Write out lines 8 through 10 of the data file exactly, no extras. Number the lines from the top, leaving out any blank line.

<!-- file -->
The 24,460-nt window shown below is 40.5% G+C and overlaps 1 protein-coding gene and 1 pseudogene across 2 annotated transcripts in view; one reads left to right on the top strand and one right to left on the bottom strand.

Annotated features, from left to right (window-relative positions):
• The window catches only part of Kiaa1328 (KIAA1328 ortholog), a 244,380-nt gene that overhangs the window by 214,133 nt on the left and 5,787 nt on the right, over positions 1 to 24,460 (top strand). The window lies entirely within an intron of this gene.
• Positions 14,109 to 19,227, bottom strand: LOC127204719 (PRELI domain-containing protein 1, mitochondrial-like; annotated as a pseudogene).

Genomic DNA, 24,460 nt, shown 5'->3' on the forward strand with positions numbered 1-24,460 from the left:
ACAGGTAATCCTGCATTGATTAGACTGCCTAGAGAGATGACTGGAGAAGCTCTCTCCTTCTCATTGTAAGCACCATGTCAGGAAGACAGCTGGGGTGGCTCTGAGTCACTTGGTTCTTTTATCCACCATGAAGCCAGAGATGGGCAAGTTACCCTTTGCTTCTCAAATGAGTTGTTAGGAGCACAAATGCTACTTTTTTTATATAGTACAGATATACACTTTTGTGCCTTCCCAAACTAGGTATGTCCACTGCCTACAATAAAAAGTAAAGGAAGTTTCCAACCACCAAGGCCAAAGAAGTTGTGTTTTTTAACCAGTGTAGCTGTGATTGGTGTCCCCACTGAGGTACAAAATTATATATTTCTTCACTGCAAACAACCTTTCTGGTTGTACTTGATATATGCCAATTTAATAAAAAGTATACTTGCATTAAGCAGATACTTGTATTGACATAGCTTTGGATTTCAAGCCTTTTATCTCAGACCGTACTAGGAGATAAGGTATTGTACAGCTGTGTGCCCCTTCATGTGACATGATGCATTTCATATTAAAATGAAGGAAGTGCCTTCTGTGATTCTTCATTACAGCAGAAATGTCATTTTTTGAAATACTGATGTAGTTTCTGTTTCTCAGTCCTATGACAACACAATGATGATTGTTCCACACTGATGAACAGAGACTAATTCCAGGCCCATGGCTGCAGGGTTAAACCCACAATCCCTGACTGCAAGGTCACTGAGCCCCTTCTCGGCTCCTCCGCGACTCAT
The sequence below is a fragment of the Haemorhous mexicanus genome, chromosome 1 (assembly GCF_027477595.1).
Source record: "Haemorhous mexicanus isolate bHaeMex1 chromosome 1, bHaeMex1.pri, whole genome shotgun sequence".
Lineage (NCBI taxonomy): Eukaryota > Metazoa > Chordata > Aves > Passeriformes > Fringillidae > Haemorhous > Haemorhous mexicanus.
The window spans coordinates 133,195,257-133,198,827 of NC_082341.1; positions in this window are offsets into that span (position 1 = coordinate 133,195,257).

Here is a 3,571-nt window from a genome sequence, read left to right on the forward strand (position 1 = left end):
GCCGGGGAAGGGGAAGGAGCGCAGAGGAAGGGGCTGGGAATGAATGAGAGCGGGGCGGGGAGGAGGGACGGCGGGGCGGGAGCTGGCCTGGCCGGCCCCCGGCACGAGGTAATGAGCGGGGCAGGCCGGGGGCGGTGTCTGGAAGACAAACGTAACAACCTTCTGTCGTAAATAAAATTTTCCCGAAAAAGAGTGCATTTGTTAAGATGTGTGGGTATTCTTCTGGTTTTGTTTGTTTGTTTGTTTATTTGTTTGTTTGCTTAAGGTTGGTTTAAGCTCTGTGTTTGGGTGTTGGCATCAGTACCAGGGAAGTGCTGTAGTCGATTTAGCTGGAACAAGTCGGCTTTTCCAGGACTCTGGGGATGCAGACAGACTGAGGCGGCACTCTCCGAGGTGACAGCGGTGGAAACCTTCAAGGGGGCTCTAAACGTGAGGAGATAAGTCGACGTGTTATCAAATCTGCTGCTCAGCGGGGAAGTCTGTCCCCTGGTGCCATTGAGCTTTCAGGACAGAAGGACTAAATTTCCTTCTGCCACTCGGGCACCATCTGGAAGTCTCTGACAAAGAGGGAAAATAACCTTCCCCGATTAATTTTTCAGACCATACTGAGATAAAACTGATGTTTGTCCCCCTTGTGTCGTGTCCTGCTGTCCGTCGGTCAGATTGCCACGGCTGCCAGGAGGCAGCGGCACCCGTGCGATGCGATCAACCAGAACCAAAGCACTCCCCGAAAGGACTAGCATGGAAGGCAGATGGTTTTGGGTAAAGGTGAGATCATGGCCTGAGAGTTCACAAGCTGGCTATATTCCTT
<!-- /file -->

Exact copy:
Source record: "Haemorhous mexicanus isolate bHaeMex1 chromosome 1, bHaeMex1.pri, whole genome shotgun sequence".
Lineage (NCBI taxonomy): Eukaryota > Metazoa > Chordata > Aves > Passeriformes > Fringillidae > Haemorhous > Haemorhous mexicanus.
The window spans coordinates 133,195,257-133,198,827 of NC_082341.1; positions in this window are offsets into that span (position 1 = coordinate 133,195,257).